Giants In The Sky: Louise Cooper

Greetings and welcome back to JSoF on the new schedule! I’ve been doing a lot of reading lately and this week I’m bringing a wonderful book series to your attention.

This might be a regular thing so I Googled “Elements of a Book Review” and found a site that told me there are 7 Elements of a Good Book Review so here they are:

  1. Title: The Indigo Series; Author: Louise Cooper; Genre: Fantasy
  2. Personal Reactions: Absolutely loves this series. It was a fast, fun read that made me rethink the roles of female characters in fantasy and the nature of the hero’s journey. I like this series for the same reasons I like Lord of the Rings: Strong themes of duty, friendship, and discovering self-awareness when faced with the truth of the Heroic journey.
  3. Summary: The series begins with Princess Anghara who despite being betrothed to a man she actually loves has a lot of anger and discontent towards her place in life. She yearns-unknowingly-for more than just the life of a king’s daughter and sister to the future king. This yearning, matched with her anger, leads her to the Tower of Regrets. The Tower is an ancient building built by a man of legend in a time when demons preyed on humanity. For all of recorded history the people have been warned never to go near it. Anghara rashly flaunts these warnings and enters the tower, unleashing a demonic horde that ravishes her home and leaves her with a mixed curse-blessing of immortality until she tracks down and defeats each of the demons she set free. There are 8 books in the series and each book after the first follows Anghara, who takes the name Indigo, as she journeys the Earth and faces off against the seven demons. Each book introduces a new set of characters, and this keeps the series interesting and fresh with each new installment.
  4. Characters: Speaking of characters…As the main protagonist and central to each book, the reader has to like Indigo or the books are going to be a hard read. I’ll admit that at first I had doubts about her likeability. In the first novel-and indeed at moments throughout the series-Indigo is an angry young woman who lashes out at people. Her anger was a turn-off for me at first but I soon realized that the journey was about learning to control that anger and focus it to accomplish her goals.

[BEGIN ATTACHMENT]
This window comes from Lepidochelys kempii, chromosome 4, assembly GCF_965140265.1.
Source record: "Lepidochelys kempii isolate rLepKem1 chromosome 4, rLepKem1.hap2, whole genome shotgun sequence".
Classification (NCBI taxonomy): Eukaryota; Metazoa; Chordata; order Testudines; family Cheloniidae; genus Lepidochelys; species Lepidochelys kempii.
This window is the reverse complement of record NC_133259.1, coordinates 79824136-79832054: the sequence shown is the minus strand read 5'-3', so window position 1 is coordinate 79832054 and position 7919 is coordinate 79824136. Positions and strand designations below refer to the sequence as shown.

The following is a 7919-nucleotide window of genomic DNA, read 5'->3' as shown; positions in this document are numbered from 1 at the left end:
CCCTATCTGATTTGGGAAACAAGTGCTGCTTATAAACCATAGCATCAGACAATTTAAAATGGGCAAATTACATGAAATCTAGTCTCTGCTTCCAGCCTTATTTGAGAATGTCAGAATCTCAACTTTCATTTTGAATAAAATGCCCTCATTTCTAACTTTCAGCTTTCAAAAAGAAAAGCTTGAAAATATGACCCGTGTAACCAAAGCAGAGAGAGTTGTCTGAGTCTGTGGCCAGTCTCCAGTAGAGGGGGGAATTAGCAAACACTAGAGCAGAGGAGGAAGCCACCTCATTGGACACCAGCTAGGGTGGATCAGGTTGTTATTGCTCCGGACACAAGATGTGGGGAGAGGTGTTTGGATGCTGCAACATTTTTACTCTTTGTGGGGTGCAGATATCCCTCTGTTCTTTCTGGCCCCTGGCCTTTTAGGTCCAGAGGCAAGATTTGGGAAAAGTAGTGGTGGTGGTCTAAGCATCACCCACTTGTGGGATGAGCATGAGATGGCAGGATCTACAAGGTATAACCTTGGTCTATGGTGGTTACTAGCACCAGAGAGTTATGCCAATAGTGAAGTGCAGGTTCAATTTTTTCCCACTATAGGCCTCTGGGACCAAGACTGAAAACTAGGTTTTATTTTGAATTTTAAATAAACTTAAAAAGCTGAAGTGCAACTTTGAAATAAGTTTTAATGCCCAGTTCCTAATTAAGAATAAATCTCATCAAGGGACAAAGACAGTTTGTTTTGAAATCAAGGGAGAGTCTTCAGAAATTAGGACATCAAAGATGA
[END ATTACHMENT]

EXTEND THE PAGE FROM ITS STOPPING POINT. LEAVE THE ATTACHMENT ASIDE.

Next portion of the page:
5. Style: Which brings us to character development. It was extremely rewarding to see how Indigo grew from a spoiled young Princess into a fully independent and self-aware woman. This series is less about an epic quest to save the world and more about one woman’s journey of self-discovery. And it is a beautiful, thought-provoking journey. Cooper handles this journey deftly, writing with a very engaging style: I saw the world and the characters unfolding in my mind and the books moved at a very fast pace. I never got bored and I was eager to continue reading, devouring all 8 books within a month.
    ->How is this series not a set of Blockbuster movies? I could easily see this being translated to the big screen, and the timing couldn’t be better for such a heroine’s quest. And every single installment would pass the Bechdel test. Hollywood! Get on this!
  6. Time/Culture/Perspective: This series was published in the late 80s and early 90s and I’m shocked that I never heard of it until now. A long-time fan of Marion Zimmer Bradley’s work in the Historical Fiction/Fantasy genre, I’m beginning to understand that the late 80s was a time when female authors were bringing strong women to the front of their fantasy novels, no longer mere objects of admiration or dutiful and passive servants in a male-dominated hierarchy. Certainly Indigo encounters the Patriarchy throughout her journey but she negotiates it and wins, even when her power is taken from her. In an interesting twist the 6th book has her spending time among a matriarchal society and she discovers that even women are prone to tyranny and violence. A powerful message for young women trying to make sense of the world. It is refreshing to read about women who take action as agents of change-and in their own stories no less!
  7. Recommendation: This makes the Indigo series well-worth reading. Not only is it a great quest filled with magic-goddesses, demons, alternate dimensions and talking wolves-but it is also a definite feminist read. And when I say “feminist” I use it in its definitive meaning: a woman has an equal opportunity to make choices and follow her own life’s path. I highly recommend the Indigo series by Louise Cooper to everyone who enjoys Fantasy-Adventure novels and anyone searching for a strong female protagonist.
    And I really hope this becomes a movie series.

In conclusion, I would like to give a brief tribute to Louise Cooper. She was born in England in 1952. She began writing at a young age and hated school so much that she persuaded her parents to let her quit at age 15 to continue writing. At 20 she published her first novel and became a full-time writer in 1977. She published more than 80 novels for both adults and children before passing away at the age of 57 suddenly from a brain aneurysm in October 2009.

Thank you Louise Cooper for giving us your stories. You are an inspiration and I won’t forget to keep writing, every day, because I might not have tomorrow. Don’t wait to follow your dreams! Follow them now, because tomorrow is not guaranteed!

Kristy XXOO



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